MPs' expenses - rumble in the sandpit

This week has seen the MPs' expenses row rumble on, with Sir Thomas Legg, a civil servant charged with the unenviable task of reviewing invidividual MPs' expense claims, wrting letters to each MP with a brief assessment of their claims and in some cases asking for repayment.


The interesting thing has not so much been the letters, although we at the TPA (along with many taxpayers around the country) would love to know what each one contained, but MPs' reaction to them. Instead of seeing this as a prime opportunity to come clean and show what they have been asked to repay, or what information they have been asked to provide, too many MPs have gone to ground, refusing to answer calls from either their consitutents, campaigners or the media.


This shows that despite the public anger and outrage we saw over the summer, some MPs are still unwilling or unable to comprehend that they are going to have to operate within a new, more transparent framework.


The leaders of our three main political parties have been only too eager to come clean about their own individual situation, with the PM having to pay back over £12,000 (which he did quickly and without complaint), Nick Clegg paying back £910 for gardening costs, and David Cameron being asked to furnish Sir Thomas with some additional mortgage statements. But they would, wouldn't they? They all, for better or worse, would like to stay in politics, and have worked out that if they don't get their act together on expenses they have no chance of getting re-elected, let alone take their repsective parties to a general election victory.


And that, dear reader, is the cold calculation that has been taking place in every MPs' offices this week. Many MPs plan to stand down at the election, many know they haven't got a snowball's chance in hell of being re-elected, even if they're going to stand. And so they think: why would I part with all that lovely money? Sir Thomas has no legal capacity to force me to pay the money I have misappropriated back. Hang morals! Worst case scenario is that I will have to put up with a few more months of angry letters from my constituents and then - hooray! - I can happily return to my freshly refurbished (second) home, put my feet up and think about the next form of employment I can get with an expense account that would keep Emelda Marcos in stilettos.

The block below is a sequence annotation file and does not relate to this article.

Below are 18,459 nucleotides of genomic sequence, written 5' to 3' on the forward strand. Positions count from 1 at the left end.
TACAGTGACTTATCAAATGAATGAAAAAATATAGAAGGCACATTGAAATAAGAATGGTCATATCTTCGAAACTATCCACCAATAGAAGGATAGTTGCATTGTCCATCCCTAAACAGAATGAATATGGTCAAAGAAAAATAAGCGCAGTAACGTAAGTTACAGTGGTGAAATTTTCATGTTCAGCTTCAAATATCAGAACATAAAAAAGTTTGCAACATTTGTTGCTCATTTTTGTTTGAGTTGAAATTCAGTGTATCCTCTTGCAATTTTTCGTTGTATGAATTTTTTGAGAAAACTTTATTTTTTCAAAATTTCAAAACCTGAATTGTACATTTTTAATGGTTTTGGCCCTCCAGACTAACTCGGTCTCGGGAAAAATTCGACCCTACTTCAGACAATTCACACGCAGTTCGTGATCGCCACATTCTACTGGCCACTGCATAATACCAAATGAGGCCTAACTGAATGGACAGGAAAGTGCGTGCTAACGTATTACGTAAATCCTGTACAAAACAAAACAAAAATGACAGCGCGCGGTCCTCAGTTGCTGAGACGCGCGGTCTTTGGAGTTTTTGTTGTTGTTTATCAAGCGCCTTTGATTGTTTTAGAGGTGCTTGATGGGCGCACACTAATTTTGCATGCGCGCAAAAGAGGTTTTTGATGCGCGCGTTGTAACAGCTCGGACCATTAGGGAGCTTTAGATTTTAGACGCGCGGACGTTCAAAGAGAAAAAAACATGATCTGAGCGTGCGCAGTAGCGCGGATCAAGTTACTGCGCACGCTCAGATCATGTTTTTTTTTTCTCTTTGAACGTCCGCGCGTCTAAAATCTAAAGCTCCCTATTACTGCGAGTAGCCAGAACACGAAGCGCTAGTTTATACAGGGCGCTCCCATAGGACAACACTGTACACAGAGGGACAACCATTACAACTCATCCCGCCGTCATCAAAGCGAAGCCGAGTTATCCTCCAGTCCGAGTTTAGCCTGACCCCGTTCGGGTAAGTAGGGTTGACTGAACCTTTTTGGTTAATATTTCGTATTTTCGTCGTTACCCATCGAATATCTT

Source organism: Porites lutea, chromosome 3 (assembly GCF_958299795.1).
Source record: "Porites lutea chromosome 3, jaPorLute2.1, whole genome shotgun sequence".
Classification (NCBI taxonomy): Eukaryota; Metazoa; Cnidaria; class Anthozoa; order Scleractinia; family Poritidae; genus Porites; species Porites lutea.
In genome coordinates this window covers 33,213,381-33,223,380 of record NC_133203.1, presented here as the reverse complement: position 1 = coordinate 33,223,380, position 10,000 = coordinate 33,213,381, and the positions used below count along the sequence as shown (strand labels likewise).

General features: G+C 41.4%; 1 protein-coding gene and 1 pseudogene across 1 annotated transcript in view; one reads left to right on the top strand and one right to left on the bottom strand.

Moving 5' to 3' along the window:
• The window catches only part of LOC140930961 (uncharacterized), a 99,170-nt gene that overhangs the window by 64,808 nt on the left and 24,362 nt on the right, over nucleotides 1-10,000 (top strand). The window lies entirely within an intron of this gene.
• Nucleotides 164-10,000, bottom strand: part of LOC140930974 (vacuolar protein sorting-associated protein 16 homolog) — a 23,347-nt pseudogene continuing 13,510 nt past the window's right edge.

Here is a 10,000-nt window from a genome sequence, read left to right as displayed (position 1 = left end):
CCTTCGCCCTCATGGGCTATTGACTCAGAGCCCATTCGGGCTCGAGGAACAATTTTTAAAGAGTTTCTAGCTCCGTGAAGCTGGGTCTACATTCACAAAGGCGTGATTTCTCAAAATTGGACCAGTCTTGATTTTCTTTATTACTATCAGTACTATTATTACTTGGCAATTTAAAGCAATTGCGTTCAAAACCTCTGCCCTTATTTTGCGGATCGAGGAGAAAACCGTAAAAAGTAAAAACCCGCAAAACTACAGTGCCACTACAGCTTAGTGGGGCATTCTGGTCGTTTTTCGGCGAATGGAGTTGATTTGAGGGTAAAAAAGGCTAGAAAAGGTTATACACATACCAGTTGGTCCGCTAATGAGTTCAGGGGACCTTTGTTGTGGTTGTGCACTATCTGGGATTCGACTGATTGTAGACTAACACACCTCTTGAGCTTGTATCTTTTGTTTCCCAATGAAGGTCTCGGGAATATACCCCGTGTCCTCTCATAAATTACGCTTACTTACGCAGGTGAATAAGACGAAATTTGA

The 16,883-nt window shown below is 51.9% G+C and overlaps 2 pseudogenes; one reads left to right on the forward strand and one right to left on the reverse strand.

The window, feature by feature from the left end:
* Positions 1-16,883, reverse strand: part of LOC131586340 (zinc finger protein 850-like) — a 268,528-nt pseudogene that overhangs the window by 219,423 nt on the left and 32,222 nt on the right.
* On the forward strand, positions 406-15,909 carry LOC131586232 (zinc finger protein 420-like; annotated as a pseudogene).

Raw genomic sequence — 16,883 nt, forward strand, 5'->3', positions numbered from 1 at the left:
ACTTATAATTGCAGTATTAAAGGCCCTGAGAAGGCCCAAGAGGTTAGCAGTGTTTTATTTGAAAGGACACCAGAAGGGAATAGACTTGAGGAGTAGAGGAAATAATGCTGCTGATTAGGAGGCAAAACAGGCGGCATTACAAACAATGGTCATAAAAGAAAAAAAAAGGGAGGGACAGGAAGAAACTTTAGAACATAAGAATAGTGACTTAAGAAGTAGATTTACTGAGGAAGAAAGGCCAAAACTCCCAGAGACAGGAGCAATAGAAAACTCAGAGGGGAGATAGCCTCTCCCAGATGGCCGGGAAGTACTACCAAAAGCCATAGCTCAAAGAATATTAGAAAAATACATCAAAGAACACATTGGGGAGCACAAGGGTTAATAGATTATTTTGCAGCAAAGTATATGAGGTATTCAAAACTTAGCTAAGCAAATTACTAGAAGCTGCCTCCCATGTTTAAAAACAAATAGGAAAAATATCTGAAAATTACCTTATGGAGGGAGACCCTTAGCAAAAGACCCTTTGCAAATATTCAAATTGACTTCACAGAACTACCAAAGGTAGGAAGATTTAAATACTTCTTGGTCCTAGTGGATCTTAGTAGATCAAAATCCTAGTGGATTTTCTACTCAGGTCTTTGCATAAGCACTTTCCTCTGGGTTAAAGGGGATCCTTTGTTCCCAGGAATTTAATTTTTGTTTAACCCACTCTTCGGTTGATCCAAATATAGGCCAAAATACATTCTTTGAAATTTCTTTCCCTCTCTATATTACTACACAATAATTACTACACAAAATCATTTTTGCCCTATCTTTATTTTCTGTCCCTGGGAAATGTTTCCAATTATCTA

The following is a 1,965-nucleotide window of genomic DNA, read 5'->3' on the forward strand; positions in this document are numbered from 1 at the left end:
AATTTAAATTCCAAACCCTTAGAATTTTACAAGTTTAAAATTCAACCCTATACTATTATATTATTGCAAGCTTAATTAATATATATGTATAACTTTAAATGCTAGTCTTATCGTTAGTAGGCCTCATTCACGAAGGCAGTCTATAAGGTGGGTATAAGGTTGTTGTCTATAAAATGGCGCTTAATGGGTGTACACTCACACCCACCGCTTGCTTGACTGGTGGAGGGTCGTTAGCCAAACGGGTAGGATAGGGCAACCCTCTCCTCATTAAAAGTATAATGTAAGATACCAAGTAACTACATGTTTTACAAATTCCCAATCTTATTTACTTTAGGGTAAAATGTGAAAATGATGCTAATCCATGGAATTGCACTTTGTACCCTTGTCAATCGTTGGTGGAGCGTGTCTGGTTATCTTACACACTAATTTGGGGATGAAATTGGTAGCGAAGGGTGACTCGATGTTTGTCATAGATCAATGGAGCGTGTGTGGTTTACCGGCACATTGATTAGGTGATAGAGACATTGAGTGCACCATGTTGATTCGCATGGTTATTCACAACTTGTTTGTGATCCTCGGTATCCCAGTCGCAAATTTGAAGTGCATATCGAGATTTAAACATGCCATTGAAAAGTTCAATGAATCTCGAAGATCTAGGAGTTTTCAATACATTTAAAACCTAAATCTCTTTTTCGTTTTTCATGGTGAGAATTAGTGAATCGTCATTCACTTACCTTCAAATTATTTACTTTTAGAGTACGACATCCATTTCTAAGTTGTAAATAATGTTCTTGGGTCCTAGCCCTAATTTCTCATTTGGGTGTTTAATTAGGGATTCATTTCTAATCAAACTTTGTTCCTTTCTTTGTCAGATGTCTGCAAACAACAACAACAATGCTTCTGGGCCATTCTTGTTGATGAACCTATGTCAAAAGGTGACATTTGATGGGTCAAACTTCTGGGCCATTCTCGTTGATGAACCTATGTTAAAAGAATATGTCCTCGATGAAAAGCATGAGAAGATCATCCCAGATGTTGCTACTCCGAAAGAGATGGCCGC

Annoyingly, although perhaps not altogether surprisingly given the above, not one of our elected representatives raised the issue of the expenses review at Prime Minister's Questions this week. This means one of two things: either they are out of touch with what their constituents are thinking, or that they are all as bad as each other and thus no one wants to take the moral high ground. Either way, it's incredibly disappointing that no one was willing to debate this topic in the public chamber.


If MPs are found after an inquiry to have used their expenses inapproriately, and then refuse to pay back the taxpayers' money they are asked to reimburse, they should be prosecuted.  Taxpayers are sick and tired of seeing MPs making a spectacle of themselves over the expenses saga, and everyone wants closure. Once they have paid back this money, if they do not want to comply with new rules on transparency and keep within restricted claims, then they should clear out and allow their constituents to elect an MP that do and can.


We will only get closure once all monies have been reimbursed, unconditional apologies have been issued, and we have a new, water-tight set of rules that will prevent any future abuse of taxpayers' generosity. But MPs burying their head in the sand like ostriches won't help with any of this, and just like ostriches, our politicians can be vicious... Watch this space.

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